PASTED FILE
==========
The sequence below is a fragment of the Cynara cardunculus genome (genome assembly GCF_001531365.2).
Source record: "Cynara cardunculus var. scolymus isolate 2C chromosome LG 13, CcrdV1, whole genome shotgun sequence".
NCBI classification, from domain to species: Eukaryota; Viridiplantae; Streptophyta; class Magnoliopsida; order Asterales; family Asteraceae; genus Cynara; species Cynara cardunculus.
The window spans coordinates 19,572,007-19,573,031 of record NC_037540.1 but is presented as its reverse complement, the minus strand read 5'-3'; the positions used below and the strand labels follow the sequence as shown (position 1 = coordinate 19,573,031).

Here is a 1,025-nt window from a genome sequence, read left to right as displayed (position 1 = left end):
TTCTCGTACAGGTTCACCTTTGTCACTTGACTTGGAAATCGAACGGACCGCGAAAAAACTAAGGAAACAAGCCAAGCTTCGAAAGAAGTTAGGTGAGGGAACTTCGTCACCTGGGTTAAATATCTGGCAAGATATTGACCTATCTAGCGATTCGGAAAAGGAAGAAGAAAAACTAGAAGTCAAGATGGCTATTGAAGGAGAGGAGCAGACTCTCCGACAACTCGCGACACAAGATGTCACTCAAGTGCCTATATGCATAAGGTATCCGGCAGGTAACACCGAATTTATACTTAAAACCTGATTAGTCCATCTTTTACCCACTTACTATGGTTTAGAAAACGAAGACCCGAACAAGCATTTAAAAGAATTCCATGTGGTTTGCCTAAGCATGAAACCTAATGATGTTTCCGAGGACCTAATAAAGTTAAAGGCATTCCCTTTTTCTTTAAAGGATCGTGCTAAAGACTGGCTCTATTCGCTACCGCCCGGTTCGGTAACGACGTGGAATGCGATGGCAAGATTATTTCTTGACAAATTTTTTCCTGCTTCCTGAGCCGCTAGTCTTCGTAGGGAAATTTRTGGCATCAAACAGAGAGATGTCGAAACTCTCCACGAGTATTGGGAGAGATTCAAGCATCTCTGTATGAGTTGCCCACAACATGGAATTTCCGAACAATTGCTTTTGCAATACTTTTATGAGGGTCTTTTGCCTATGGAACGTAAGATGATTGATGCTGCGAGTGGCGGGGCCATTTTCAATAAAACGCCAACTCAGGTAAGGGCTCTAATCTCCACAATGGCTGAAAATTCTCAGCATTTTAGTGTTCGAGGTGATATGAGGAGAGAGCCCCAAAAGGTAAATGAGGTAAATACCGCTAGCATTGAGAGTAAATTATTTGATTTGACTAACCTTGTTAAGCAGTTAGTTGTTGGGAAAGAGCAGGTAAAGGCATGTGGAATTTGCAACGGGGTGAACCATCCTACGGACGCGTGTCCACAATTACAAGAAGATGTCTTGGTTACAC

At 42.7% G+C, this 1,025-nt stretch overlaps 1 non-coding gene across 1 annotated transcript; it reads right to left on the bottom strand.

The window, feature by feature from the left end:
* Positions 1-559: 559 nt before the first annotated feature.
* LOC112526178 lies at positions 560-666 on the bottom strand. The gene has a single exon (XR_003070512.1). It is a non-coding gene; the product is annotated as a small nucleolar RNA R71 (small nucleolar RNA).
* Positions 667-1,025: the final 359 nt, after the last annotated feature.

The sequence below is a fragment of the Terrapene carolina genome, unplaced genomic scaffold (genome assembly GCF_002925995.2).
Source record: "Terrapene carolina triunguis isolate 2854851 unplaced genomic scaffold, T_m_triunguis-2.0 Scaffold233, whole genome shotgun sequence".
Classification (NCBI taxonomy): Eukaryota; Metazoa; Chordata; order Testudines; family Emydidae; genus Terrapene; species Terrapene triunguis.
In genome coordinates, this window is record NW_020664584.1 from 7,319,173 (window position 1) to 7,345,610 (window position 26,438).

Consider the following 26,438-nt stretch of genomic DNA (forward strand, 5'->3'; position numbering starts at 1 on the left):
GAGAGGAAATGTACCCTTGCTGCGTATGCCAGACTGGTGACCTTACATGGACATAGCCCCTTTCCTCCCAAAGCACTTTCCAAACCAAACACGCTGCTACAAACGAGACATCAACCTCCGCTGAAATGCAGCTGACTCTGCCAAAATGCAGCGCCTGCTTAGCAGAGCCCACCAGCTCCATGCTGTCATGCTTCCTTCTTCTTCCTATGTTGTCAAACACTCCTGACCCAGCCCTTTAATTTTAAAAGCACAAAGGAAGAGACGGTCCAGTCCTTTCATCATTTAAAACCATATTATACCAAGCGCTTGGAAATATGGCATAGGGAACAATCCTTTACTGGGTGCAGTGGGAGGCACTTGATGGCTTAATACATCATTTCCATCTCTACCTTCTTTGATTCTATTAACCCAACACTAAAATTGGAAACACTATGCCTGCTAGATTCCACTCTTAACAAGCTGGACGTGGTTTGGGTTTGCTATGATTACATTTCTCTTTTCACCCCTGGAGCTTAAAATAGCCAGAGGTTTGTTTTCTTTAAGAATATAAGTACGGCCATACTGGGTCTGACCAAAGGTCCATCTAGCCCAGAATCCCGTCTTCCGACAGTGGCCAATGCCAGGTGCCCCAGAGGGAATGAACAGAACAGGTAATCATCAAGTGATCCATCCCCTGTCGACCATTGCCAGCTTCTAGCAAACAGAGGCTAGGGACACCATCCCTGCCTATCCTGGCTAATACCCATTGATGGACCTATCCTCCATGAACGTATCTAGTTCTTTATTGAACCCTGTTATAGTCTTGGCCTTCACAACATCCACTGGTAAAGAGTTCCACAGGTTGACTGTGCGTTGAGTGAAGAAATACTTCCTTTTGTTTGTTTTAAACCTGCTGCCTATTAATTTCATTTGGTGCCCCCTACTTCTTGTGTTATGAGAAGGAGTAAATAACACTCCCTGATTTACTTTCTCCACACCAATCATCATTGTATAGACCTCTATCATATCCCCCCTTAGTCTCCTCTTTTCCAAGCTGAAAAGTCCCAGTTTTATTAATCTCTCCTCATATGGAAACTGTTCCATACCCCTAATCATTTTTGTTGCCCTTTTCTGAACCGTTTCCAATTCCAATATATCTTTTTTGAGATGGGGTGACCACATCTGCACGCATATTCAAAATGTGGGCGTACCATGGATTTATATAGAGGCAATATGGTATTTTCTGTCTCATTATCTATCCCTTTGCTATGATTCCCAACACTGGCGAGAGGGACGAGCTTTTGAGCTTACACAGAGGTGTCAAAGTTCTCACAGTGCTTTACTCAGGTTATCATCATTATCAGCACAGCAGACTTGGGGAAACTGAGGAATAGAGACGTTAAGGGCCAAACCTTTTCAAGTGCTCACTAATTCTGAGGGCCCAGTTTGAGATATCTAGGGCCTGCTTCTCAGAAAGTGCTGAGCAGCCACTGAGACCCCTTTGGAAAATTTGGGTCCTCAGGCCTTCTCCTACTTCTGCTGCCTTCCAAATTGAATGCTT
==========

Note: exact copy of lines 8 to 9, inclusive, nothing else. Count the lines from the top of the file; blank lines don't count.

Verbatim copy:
The window, feature by feature from the left end:
* Positions 1-559: 559 nt before the first annotated feature.